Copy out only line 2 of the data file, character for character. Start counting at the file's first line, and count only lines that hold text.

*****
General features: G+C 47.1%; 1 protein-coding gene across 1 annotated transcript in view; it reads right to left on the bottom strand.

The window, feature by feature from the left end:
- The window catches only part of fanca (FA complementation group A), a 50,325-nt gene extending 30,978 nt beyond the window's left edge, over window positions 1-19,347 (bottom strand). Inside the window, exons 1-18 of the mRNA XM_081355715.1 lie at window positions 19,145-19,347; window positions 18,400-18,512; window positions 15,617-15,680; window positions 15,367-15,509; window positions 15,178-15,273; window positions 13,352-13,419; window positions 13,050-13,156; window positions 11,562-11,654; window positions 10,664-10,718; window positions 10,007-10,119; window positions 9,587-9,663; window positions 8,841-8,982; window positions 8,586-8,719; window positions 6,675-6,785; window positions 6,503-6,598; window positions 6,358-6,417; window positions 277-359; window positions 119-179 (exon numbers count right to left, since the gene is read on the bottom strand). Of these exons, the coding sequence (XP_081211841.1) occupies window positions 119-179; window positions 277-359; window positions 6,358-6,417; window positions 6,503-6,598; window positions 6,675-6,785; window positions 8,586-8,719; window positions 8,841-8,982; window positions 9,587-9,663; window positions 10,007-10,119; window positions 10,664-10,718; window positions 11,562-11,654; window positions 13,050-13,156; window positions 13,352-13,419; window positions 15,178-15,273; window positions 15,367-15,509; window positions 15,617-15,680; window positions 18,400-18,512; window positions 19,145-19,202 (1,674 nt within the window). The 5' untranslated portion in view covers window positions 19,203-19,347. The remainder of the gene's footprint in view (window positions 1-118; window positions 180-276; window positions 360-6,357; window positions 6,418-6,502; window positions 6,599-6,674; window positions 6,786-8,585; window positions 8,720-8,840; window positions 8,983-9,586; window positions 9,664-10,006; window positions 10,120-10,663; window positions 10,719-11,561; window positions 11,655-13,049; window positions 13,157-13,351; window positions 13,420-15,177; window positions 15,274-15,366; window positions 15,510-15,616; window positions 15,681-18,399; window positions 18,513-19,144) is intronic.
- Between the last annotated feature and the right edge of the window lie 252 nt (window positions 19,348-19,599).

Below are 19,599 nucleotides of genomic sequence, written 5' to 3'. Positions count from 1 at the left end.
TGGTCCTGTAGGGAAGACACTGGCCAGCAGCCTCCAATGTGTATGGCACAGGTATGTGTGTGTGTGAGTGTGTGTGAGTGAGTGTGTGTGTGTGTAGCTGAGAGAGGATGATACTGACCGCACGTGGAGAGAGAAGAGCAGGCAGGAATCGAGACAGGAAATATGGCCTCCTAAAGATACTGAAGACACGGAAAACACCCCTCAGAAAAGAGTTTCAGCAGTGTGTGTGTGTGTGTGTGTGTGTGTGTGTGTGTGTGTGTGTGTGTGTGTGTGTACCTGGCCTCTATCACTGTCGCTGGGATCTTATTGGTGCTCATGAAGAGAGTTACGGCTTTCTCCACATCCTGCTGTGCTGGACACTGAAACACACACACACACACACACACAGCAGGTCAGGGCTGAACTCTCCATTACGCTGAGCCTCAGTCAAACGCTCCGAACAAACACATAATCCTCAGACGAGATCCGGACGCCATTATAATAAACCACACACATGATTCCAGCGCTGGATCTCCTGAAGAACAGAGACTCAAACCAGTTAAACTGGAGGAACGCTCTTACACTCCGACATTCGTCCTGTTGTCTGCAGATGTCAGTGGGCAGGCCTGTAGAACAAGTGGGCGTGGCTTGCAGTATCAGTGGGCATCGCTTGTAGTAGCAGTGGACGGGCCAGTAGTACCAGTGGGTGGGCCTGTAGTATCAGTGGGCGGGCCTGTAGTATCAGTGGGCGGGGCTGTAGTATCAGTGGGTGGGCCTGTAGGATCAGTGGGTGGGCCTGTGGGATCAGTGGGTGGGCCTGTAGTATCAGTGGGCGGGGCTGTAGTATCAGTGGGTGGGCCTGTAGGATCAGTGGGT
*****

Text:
The window, feature by feature from the left end: